DPF Regeneration is the term given to the DPF cleaning process where the exhaust temperature is raised in an attempt to safely burn off any particulate matter captured in the DPF Filter. When the DPF filter reaches a soot saturation level (fill level) of between 25-45% the on-board engine ECU will activate a Regeneration Cycle.
Please note: The DPF Regeneration cycle should not be interrupted and can take up to 1 hour to complete.
In order for the engine ECU to activate a regeneration cycle, it needs to be able to calculate how much particulate soot is trapped in the DPF filter. The most common technique used is by fitting a Differential Pressure Sensor with two pressure pipes. One pipe will be mounted at the face of the DPF filter and one to the rear of the DPF filter. The difference of pressure will then be calculated by the ECU to determine how blocked the filter is.
Some manufacturers have been known to use pressure sensors with just a single pressure pipe i.e. Vauxhall Corsa 1.7CDTi and some even have two pressure sensors with three pressure pipes i.e. Mitsubishi Shogun 3.2D.
The average exhaust gas temperature when driving can be around 150-300 degrees celcius. In order to carry out a successful regeneration, the exhaust gas temperatures must reach levels of at least 600 degrees celcius minimum and have been known to reach up to 850-900 degrees celcius. In order to achieve the higher exhaust gas temperatures, manufacturers have used various methods such as:
- Additive Fluid Systems
- 5-Cylinder Engines
- 5th Injector in Exhaust
- Pre-Cycle & Post-Cycle Injection
There are also temperature sensors in the exhaust (normally two or three) and these will be placed as follows:
- At the Turbocharger (Before Catalytic Converter)
- After the Catalytic Converter (Before DPF)
- After the DPF Filter
This will measure the temperatures at all three sections of the exhaust and the information sent back to the ECU will help to determine how much diesel/additive will be required to reach the optimum exhaust gas temperatures to complete a successful DPF Regeneration Cycle.
Important: If any of the above sensors are not working correctly, it may cause the DPF Regeneration Cycle to fail. This will result in excessive soot build up and further problems may arise.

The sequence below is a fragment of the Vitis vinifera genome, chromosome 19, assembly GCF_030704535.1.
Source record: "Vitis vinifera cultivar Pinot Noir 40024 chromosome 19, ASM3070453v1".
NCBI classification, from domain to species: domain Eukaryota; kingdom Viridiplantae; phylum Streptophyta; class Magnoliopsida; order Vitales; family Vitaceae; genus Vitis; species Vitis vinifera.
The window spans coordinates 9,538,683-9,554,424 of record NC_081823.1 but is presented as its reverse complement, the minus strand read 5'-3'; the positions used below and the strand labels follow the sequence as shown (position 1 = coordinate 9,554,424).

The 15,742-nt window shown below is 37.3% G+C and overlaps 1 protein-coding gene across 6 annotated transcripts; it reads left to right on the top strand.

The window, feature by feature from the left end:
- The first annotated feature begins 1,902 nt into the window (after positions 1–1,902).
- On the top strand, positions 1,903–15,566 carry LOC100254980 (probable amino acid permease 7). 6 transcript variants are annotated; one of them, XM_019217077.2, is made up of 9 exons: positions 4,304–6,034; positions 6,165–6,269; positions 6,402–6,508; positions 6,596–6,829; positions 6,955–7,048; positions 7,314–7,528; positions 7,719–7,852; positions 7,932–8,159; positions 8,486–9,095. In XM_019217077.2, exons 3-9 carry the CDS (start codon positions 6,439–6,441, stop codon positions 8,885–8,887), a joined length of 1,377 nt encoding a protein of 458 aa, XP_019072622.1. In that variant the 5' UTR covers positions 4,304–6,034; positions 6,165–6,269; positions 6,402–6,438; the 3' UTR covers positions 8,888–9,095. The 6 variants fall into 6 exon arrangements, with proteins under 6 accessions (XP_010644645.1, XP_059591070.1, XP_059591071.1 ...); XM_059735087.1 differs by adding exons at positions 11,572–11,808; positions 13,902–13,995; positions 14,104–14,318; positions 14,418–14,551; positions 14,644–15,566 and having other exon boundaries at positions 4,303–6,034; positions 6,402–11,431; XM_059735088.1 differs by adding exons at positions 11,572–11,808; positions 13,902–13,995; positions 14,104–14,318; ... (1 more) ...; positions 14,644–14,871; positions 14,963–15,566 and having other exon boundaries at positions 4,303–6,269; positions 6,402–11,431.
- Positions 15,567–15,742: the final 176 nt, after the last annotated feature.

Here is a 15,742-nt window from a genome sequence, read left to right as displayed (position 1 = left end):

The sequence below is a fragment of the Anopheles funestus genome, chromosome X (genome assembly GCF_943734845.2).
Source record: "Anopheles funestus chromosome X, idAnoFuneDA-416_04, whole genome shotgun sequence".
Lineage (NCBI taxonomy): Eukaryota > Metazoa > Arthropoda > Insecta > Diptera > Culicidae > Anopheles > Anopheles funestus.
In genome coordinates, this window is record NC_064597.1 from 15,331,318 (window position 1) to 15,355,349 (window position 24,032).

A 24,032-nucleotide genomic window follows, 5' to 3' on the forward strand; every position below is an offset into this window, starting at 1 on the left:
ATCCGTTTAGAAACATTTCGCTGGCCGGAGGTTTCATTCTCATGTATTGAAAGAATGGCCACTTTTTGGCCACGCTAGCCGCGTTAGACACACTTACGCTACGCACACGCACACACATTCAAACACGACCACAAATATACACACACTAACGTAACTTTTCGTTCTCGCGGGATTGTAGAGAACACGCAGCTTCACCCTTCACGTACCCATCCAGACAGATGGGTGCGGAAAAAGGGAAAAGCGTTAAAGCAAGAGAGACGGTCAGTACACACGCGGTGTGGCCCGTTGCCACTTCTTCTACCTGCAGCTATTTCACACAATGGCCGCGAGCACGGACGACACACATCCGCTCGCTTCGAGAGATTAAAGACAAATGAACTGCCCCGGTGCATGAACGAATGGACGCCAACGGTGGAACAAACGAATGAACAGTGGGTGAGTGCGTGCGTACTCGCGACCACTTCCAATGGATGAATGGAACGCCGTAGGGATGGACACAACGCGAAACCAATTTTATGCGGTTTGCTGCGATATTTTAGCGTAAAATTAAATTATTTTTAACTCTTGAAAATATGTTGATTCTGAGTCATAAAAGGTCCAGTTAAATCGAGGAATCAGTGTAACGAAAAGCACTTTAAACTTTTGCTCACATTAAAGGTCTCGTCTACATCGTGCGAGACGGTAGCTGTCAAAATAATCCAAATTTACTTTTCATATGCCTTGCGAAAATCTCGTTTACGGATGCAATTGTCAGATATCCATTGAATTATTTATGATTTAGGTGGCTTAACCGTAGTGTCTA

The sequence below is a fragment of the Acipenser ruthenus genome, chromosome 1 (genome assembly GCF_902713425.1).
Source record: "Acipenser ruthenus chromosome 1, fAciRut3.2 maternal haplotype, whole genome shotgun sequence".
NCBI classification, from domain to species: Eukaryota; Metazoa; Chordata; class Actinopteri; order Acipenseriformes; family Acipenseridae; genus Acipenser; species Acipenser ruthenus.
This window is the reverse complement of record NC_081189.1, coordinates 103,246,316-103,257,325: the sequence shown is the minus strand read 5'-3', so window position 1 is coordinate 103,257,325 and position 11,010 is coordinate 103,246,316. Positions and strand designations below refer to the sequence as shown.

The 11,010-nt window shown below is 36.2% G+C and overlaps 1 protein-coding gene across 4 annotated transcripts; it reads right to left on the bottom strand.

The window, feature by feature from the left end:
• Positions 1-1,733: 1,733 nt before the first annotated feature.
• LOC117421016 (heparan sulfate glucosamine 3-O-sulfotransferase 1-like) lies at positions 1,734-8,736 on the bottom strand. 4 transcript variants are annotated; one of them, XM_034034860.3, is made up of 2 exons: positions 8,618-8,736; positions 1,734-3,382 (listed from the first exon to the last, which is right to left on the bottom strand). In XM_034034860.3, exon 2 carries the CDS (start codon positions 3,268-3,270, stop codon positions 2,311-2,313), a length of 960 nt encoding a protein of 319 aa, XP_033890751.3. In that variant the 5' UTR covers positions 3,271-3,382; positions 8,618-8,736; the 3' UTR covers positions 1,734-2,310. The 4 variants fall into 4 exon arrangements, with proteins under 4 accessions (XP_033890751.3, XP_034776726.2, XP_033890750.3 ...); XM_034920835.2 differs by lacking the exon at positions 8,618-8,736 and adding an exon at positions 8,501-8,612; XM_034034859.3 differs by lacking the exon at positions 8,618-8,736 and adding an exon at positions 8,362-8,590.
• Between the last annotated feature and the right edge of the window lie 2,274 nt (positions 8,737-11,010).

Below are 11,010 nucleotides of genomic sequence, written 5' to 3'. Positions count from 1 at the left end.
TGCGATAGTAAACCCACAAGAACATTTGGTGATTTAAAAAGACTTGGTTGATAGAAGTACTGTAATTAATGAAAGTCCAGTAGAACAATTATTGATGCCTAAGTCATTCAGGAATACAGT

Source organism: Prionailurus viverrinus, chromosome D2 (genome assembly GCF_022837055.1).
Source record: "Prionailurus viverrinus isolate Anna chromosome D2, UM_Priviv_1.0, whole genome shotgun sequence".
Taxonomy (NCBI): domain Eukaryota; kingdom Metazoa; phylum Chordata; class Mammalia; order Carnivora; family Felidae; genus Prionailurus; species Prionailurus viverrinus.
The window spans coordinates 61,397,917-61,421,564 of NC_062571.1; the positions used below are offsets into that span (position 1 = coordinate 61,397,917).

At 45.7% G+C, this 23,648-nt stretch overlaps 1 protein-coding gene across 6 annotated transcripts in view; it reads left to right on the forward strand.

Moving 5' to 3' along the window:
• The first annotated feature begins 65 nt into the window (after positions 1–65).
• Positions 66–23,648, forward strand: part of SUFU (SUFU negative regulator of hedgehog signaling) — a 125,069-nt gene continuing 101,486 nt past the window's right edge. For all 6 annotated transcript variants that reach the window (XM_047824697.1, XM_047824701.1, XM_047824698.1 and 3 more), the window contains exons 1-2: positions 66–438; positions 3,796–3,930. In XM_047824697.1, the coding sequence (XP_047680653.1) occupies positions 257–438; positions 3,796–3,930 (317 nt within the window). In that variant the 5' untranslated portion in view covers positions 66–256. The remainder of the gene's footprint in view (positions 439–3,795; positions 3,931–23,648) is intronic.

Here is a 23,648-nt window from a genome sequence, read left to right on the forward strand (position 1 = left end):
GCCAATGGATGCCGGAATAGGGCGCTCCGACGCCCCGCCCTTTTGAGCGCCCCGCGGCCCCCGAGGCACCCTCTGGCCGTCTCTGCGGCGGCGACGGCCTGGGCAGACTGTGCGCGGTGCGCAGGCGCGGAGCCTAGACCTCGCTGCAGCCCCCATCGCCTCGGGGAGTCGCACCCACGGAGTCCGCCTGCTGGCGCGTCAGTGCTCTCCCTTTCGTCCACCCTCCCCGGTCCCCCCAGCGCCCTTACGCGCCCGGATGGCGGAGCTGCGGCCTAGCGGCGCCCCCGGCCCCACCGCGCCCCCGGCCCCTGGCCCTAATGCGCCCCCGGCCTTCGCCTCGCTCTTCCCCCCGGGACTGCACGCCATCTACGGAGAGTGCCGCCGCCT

Once a DPF Regeneration Cycle has been activated, you may see a warning symbol appear on the dashboard/speedo to indicate the vehicle is now in Regeneration Mode. When in regeneration mode you must not switch off the engine, otherwise the regeneration cycle will end and fail. This will cause the DPF to block up even more and potentially cause damage to the vehicle – so it’s important that when this light appears, you must enter a motorway/dual-carriageway and carry out a regeneration as described in your owners manual.
Example Regeneration Instructions: If the DPF light appears on the dashboard, you must drive the vehicle at 40 mph for a minimum of 15 minutes until the DPF light goes out. This will indicate a successful regeneration of the DPF filter. If the DPF symbol does not go out, the driver should contact an authorised dealership and have the fault rectified.
If a DPF Regeneration cycle fails, the ECU may attempt a second regeneration depending on how much the DPF filter has blocked up. There is a safety cap which does vary depending on the vehicle but generally the ECU won’t allow you to regenerate anything over 80% blocked as this could run the risk of further damage and even in extreme cases a fire. In such instances you would normally be advised to Clean the DPF Filter or have the DPF Removed.
Note: Most dealerships will not tell you the option of having the DPF removed and may even advise against this option.
Dealerships and most local workshops will not have the specialist programming equipment required to re-program and adjust certain parameters in the ECU and therefore will not be able to offer the specialist “DPF Removal” service to you.
If you do a lot of local town driving then the DPF system may try to regenerate more often because town driving is a lot of stop-start and in this driving style the exhaust gasses can never reach high enough temperatures to burn off any soot. Soot will be collected a lot quicker and the build up in the DPF will happen more often. This will of course reflect negatively on the economy of the vehicle.
If the DPF light comes on and you successfully complete a DPF Regeneration cycle, you will notice that the DPF light will automatically gone off. You might also see a puff of smoke exit from the exhaust which is perfectly normal. You may then continue on your journey until you next see the DPF light come back on. There are several factors that can affect how often your DPF Regenerates and in the long run, the life expectancy of your DPF Filter:
- Grade of Engine Oil
- Grade of Diesel
- Driving Style
- Use of Additives
- Wear of Other Components
For example: The use of supermarket fuels along with infrequent oil changes and a city “stop-start” driving style may initiate more frequent DPF Regenerations and cause the filter to block up a lot quicker.